For weeks, insiders in Washington have been wondering: Is it possible that the Senate’s wily majority leader,
That sounds unlikely, I know. McConnell prides himself on his prowess as a legislative strategist; he likes nothing better than crushing his opponents. Repealing
In a normal political universe, McConnell would want his bill to pass – and my guess is that he still does. But he may be reconsidering.
Passing the healthcare bill has turned out to be harder than the Kentuckian expected. On Tuesday, with negotiations at a stalemate, McConnell delayed the first vote on the bill until after July 4.
He has only 52 Republican senators; he can’t afford to lose more than two. That’s given individual senators plenty of leverage, and they’ve been using it. On the right, libertarians and
The bill McConnell and his allies unveiled last week satisfied neither side. It didn't repeal Obamacare. It didn't replace it. It didn't even fix it, in conservatives' eyes, except around the edges. It mostly just cut the current program's spending to pay for tax cuts aimed at people making more than $200,000 a year.
The bill would break almost every promise
“We’re going to have insurance for everybody,” Trump said in January. But the nonpartisan
"Our healthcare plan will lower premiums and deductibles," Trump promised in May. Actually, CBO found that the bill will raise premiums and deductibles for many – especially older people, who arguably need health insurance most.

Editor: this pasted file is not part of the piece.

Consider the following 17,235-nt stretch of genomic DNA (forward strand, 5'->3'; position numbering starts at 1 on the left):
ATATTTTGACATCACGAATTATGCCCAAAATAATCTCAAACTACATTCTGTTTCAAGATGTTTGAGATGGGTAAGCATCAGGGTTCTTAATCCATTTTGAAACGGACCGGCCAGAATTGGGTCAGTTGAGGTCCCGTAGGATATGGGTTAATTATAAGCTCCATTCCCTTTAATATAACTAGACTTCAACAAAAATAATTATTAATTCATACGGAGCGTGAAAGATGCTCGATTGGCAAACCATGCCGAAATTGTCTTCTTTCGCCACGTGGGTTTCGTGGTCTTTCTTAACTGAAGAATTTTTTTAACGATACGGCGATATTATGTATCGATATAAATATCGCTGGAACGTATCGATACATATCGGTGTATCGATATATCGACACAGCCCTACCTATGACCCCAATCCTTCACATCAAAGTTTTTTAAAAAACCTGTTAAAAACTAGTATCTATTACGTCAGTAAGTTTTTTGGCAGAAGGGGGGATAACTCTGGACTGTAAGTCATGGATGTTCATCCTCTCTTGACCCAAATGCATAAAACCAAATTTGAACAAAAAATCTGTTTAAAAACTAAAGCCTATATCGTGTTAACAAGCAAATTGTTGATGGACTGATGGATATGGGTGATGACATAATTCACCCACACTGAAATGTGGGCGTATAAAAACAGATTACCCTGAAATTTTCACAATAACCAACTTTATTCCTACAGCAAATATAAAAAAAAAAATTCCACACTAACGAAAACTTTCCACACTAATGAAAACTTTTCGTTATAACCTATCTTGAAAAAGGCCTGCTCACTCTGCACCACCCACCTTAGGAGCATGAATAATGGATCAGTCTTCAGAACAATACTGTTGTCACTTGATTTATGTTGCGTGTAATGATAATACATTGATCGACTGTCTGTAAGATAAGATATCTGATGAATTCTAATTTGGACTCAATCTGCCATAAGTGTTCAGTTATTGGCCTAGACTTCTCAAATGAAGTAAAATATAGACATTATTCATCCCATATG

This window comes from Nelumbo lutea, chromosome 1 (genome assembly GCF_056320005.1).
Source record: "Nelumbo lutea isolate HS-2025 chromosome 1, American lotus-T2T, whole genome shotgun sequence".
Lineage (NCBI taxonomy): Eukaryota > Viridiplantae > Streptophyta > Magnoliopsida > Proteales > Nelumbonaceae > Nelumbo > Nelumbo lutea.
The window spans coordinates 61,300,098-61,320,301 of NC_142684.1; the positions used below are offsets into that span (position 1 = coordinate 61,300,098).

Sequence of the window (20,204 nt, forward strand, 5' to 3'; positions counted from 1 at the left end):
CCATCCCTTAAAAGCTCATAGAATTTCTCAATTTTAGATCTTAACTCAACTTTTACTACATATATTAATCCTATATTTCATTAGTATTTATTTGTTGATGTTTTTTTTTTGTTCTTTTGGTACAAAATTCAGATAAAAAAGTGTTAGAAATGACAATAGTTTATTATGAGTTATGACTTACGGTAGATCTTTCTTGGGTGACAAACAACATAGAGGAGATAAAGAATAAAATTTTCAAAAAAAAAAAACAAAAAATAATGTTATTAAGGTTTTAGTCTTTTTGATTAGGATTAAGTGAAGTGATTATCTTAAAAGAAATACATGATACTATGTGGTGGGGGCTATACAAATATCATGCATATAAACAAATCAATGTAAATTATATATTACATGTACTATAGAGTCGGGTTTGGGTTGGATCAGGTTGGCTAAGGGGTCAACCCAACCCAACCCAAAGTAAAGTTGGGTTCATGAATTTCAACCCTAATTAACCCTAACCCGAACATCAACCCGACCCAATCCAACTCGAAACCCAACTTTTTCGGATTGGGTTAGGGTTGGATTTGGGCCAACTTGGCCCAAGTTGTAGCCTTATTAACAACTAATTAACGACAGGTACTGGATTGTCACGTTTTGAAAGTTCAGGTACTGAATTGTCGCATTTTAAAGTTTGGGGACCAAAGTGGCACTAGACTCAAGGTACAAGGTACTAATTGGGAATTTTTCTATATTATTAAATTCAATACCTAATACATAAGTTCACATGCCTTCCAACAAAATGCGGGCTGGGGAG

Republicans argued that the bill would push premiums down by allowing insurers to offer policies with less coverage – but that's just selling less insurance for a lower price, the equivalent of shrinking the chocolate bar.
Example: a 64-year-old with an income of $57,000 would see her premium triple, from $6,800 to $20,500. Unless she opted for higher deductibles or less coverage, that is.
"I'm not going to cut Medicare or Medicaid," Trump promised on the eve of his campaign. But the bill reduces Medicaid funding by almost $800 billion over 10 years compared with what would have been spent under Obamacare.
Here’s the problem McConnell will face if he succeeds: Once they’ve enacted a law that will inevitably become known as
All to pay for a tax cut that, as Democrats will point out, will go largely to the top 1 percent.
When McConnell and his lieutenants designed their bill, they hoped its complexity – and the fact that its biggest cuts to Medicaid won't kick in for years – would obscure its cost to Americans who currently depend on Obamacare.
But this week's CBO report made that strategy untenable. Under the Senate bill, CBO warned bluntly, higher premiums and deductibles would mean "few low-income people would purchase any plan."
That's why, after the CBO report, more Republicans began whispering that it might be better for McConnell to let the bill die.
"The CBO changed the narrative in a bad way," a top GOP lobbyist told me. "It looks as if we will be sliding Obamacare back to the Democrats -- which is what Trump wanted from Day One."
What he meant was: If Republicans give up and leave Obamacare in place, they can try to blame Democrats for any problems that ensue.
As the president tweeted on Monday: "Perhaps just let OCare crash & burn!"
It wouldn't be good government. It's probably not even good politics. There's no reason to expect that anyone but unshakable Trump loyalists will blame Democrats for the consequences of a high-profile Republican failure.
And McConnell hates to fail.
But his chances of winning are eroding. According to some Republicans, he's warming to the idea of taking a dive. It may be the only way he has to show Trump how difficult governing really is.